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Landlords on high alert over squatter schemes

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LA Post: Landlords on high alert over squatter schemes
March 25, 2024
Natasha Dixon - LA Post

Across the United States, a growing number of online forums and groups are providing detailed instructions for illegally occupying vacant homes through a practice known as squatting. With rent prices soaring and a shortage of affordable housing options, these "how-to" guides empower thousands to take desperate measures and move into properties they do not own or rent.

While squatting laws differ from state to state, the general premise revolves around "adverse possession" - a legal concept allowing a settler to claim ownership of an abandoned property after residing there openly for a specified period, often several years. However, many are circumventing the lengthy process by employing deceptive tactics to gain initial entry before attempting to establish residency rights.

One popular technique discussed extensively online involves placing "for rent" or "for sale" signs on vacant homes with an attached number for a burner phone. If no response is received after a designated waiting period, squatters take it as a sign the property is unoccupied and an ideal target for an illegal takeover. Other methods include monitoring real estate listings for homes lingering on the market without activity and surveilling the premises in person to detect any signs of occupation.

While mansions with amenities like pools and tennis courts hold superficial appeal, experienced squatters generally avoid such high-profile properties due to the increased likelihood of detection and intervention from authorities or the media. Many set a rough value limit of $500,000 when selecting potential targets, focusing on more modest residential properties far removed from watchful neighbors.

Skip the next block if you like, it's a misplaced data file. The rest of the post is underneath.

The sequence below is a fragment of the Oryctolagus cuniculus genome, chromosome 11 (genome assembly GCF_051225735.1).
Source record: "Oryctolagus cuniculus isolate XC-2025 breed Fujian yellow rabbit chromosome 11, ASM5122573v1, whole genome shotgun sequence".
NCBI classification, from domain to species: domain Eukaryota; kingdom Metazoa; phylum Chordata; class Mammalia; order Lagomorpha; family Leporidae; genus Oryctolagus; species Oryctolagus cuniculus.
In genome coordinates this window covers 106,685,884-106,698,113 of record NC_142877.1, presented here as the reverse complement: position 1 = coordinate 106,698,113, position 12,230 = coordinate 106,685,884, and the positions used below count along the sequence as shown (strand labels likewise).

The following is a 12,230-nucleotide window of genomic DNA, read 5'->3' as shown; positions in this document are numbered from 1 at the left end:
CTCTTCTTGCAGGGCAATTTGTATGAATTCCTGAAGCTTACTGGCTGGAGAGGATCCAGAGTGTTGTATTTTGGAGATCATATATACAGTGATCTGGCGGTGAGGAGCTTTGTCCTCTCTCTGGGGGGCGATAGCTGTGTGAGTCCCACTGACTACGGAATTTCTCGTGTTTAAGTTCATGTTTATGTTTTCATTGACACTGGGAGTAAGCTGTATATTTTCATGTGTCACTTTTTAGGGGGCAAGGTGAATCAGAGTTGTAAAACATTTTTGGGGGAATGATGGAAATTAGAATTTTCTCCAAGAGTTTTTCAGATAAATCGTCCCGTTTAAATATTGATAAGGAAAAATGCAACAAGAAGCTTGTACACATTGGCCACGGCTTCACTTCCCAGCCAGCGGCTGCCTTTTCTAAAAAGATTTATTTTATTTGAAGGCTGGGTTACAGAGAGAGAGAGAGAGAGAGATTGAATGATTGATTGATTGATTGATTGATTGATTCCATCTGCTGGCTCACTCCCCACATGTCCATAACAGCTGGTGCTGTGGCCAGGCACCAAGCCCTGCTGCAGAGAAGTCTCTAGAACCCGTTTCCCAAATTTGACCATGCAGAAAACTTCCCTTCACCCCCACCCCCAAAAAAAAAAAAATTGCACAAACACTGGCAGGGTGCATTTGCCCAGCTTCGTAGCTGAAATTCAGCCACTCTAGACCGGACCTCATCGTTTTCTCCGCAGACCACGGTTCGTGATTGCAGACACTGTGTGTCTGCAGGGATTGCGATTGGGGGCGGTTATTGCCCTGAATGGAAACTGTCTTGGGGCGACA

Upon identifying a suitable home, squatters face a delicate balance of concealing their unlawful presence while also mitigating suspicion from community members who may report any peculiar activity. Some advise maintaining a hermit-like existence by avoiding any engagement with locals, while others suggest blending in by acting like a legitimate resident or tenant.

In cases where neighbor interaction is unavoidable, squatters often attempt to win over residents by being disarmingly friendly and keeping the property well-maintained. The thinking is that if a blighted home shows signs of improvement, some locals may turn a blind eye in hopes of raising neighborhood property values, even if squatting is suspected.

Obtaining basic utilities like electricity and running water presents another obstacle for unlawful occupants. While some squatters manage to have services activated through the submission of fraudulent rental agreements, others choose to reside off-the-grid, repurposing bathrooms into primitive compost toilets and forgoing electrical power.

The ethics of depriving legal owners and landlords of their property is a contentious topic within the squatting community itself. While some assert that corporate real estate investors who let properties sit vacant for extended periods are fair game, others condemn those who intrude upon homes owned by more vulnerable parties like the elderly or working class, supplementing limited incomes through rental units.

Regardless of moral stances, the prevalence of these underground squatting tutorials speaks to the severity of America's housing crisis and the desperation driving many to explore whatever means necessary to keep a roof over their heads, even if those means are unlawful. As one anonymous squatter bluntly stated, "People are going to do what they have to do. You can't stop it."

The recent influx of migrants entering the U.S. is expected to further strain the housing market and potentially fuel a rise in home takeovers by those unable to secure affordable shelter through traditional rental markets. While legal consequences exist for trespassing and unlawful possession of property, the sheer volume of already overstretched law enforcement resources makes it difficult to effectively combat the squatting phenomenon.

As housing insecurity worsens nationwide, this illicit squatter movement aided by online infrastructure points to a far-reaching societal issue in dire need of comprehensive solutions. Until those broader solutions to affordable housing shortages arrive, many feel they have no choice but to illegally occupy and reside in whatever vacant properties they can, seeking any form of shelter and temporary security, even if it comes at the expense of trespassing on the homes of others.

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